Bottom Line: We hear a lot about U.S. companies outsourcing jobs overseas, but we haven't heard much about the outsourcing of 5.1 million jobs TO the U.S. from foreign companies headquartered outside the U.S. Outsourcing, like trade, works both ways.

Tuesday, December 04, 2007

Happy 6th Birthday, U.S. Economic Expansion

Nobody else reported this, so let me be the first to belatedly wish the U.S. Economic Expansion a hearty "Happy Sixth Birthday"!

According to the
Business Cycle Dating Committee of the National Bureau of Economic Research, "a trough in business activity occurred in the U.S. economy in November 2001. The trough marks the end of the recession that began in March 2001 and the beginning of an expansion."

So technically the current economic expansion actually started in November 2001, so the 6th year of the expansion is now officially a month old already, and we are in the 74th month of expansion.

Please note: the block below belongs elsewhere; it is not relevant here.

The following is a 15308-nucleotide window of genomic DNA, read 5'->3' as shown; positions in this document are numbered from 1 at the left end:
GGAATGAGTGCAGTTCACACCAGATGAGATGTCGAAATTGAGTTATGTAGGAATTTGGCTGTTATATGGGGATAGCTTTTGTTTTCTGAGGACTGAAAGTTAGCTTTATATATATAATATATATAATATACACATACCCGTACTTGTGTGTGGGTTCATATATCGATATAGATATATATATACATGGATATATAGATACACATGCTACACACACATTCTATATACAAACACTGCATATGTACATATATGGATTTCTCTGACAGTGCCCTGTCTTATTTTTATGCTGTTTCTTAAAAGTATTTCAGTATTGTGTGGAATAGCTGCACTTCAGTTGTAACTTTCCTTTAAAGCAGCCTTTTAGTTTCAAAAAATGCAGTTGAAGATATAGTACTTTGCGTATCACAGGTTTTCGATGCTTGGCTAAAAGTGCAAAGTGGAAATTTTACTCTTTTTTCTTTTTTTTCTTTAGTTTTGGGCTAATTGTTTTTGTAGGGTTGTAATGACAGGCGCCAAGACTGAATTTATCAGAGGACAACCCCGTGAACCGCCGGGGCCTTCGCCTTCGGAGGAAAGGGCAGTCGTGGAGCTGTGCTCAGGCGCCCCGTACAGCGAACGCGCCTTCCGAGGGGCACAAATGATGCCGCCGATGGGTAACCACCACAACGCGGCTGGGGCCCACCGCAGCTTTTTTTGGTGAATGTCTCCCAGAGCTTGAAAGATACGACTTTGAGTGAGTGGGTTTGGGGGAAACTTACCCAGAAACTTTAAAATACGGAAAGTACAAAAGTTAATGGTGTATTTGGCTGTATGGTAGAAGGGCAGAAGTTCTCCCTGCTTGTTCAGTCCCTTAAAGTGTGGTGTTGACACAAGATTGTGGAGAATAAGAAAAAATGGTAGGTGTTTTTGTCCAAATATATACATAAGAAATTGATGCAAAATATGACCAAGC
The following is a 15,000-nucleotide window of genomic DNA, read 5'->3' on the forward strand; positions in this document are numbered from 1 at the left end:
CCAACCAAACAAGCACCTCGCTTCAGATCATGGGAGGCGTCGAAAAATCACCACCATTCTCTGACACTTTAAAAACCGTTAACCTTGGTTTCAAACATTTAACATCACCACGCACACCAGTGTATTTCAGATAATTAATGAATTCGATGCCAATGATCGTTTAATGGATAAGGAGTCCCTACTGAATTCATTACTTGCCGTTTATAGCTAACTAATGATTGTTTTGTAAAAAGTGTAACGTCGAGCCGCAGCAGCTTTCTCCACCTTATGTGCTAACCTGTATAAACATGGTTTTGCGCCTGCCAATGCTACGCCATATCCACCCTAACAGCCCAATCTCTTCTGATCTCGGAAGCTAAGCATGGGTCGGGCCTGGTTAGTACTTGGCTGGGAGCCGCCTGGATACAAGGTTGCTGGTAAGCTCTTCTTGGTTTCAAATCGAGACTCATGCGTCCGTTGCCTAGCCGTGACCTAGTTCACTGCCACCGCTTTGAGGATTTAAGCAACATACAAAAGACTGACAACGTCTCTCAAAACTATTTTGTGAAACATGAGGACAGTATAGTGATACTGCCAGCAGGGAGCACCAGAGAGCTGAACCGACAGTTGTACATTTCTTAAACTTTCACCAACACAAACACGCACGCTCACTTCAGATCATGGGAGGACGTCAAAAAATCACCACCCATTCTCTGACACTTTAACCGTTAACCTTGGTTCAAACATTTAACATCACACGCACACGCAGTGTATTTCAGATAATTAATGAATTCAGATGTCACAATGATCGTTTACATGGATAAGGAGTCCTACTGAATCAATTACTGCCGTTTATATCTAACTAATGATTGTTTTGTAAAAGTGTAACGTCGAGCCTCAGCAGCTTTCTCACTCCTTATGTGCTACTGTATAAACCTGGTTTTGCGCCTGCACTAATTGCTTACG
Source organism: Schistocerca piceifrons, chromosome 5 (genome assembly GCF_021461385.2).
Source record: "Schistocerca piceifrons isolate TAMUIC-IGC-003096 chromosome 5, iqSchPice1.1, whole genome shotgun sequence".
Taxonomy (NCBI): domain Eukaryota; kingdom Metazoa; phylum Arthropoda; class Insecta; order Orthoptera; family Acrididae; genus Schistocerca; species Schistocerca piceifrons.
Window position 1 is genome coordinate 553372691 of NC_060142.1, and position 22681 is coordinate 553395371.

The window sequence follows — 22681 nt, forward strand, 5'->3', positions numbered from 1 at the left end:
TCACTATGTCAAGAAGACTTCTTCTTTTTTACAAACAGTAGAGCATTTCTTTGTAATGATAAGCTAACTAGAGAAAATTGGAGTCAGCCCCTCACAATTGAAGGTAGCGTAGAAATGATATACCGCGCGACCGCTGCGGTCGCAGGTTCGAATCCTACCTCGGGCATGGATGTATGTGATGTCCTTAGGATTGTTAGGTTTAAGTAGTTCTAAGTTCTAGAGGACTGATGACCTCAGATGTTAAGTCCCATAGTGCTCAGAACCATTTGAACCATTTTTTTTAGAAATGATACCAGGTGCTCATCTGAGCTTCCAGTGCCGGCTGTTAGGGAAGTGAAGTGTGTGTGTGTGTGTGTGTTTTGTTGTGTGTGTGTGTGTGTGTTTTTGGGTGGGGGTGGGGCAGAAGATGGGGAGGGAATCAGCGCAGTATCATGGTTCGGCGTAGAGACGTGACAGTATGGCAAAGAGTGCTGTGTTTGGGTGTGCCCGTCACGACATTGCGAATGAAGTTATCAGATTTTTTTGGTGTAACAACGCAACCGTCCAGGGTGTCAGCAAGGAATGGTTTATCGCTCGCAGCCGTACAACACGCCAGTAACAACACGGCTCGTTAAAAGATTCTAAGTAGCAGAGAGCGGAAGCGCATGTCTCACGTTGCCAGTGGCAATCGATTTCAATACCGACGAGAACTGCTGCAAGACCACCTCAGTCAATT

The NBER's historical business cycle
data show that the average economic expansion since WWII lasted 57 months (4 years, 9 months), so the current expansion is already 17 months longer than average.

Not bad for the disparaged "Dangerfield Economy," which gets no respect. And forget about "Goldilocks," this should be called the mighty "Paul Bunyan Economy."

US Banks: Stronger Than At Any Time in History?

The top chart above is the ratio of all nonperforming loans to total loans, at all U.S. commercial banks, from 1988-2007 (third quarter). The bottom chart is the ratio of nonperforming commercial loans to total loans during the same period.